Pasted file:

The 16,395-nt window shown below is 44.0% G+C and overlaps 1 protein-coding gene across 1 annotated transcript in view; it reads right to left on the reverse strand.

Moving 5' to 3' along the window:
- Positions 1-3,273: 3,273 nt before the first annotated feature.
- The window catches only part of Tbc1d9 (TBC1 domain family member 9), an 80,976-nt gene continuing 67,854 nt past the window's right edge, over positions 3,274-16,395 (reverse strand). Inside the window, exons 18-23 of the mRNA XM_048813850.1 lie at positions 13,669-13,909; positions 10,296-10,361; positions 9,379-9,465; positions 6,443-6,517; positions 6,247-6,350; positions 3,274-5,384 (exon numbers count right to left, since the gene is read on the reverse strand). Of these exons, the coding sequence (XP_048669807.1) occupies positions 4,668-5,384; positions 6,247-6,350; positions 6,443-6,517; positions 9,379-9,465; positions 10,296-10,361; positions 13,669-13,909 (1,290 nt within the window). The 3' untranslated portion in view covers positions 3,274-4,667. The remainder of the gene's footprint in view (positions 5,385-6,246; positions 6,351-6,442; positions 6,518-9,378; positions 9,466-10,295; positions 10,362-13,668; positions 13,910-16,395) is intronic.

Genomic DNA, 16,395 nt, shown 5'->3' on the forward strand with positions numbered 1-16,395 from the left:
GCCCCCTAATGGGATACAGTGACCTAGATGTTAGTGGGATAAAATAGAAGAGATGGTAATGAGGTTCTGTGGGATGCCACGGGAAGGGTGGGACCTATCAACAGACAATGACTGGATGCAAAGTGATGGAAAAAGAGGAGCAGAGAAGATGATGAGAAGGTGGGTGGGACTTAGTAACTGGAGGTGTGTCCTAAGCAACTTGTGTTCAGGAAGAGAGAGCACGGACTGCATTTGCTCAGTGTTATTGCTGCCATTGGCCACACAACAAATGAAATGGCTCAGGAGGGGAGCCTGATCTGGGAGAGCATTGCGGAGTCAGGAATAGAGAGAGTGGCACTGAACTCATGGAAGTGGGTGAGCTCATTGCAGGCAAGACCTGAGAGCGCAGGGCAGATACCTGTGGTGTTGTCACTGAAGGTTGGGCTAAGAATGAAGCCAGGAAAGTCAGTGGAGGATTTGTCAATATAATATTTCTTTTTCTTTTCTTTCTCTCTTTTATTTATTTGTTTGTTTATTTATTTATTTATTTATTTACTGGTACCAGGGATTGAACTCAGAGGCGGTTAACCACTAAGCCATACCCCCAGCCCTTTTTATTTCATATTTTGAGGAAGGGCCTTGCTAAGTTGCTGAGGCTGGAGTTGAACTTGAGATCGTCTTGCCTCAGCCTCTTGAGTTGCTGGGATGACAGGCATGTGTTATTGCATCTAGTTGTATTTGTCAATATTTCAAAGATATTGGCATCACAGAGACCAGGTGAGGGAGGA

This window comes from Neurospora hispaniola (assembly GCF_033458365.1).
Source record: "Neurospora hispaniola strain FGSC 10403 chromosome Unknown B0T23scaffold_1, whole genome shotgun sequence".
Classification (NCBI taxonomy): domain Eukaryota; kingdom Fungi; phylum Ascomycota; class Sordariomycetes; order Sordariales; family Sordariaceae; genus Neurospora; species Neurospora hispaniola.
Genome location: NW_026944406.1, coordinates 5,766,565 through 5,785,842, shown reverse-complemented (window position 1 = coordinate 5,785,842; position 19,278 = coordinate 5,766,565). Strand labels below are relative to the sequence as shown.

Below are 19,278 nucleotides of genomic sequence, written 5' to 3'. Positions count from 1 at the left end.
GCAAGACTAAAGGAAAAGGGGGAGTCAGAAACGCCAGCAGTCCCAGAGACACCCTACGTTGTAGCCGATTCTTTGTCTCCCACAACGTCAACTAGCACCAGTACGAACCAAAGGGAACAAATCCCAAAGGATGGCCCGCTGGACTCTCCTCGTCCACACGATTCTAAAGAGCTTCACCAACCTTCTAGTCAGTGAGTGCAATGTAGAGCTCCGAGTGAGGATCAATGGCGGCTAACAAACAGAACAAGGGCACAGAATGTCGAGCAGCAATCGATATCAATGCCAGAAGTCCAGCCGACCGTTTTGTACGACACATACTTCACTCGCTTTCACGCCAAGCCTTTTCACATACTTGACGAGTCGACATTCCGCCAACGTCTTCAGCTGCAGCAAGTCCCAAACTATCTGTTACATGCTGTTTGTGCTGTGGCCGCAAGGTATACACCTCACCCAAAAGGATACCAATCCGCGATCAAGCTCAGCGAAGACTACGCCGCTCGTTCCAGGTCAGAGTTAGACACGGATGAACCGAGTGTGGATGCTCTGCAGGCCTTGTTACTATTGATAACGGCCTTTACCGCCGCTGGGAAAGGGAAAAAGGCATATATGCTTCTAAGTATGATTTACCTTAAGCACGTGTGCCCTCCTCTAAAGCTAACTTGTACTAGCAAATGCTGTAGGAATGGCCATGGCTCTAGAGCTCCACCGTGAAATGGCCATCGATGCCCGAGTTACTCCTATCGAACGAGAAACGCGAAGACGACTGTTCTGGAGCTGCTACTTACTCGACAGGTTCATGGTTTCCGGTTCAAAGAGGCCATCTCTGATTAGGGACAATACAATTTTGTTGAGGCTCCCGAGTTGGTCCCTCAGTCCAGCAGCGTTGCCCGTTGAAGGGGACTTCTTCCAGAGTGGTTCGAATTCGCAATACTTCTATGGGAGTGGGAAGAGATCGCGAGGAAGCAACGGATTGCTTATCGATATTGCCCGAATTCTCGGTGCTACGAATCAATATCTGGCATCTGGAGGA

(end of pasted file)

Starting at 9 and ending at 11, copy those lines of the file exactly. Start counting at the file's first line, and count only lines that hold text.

Classification (NCBI taxonomy): domain Eukaryota; kingdom Fungi; phylum Ascomycota; class Sordariomycetes; order Sordariales; family Sordariaceae; genus Neurospora; species Neurospora hispaniola.
Genome location: NW_026944406.1, coordinates 5,766,565 through 5,785,842, shown reverse-complemented (window position 1 = coordinate 5,785,842; position 19,278 = coordinate 5,766,565). Strand labels below are relative to the sequence as shown.

Below are 19,278 nucleotides of genomic sequence, written 5' to 3'. Positions count from 1 at the left end.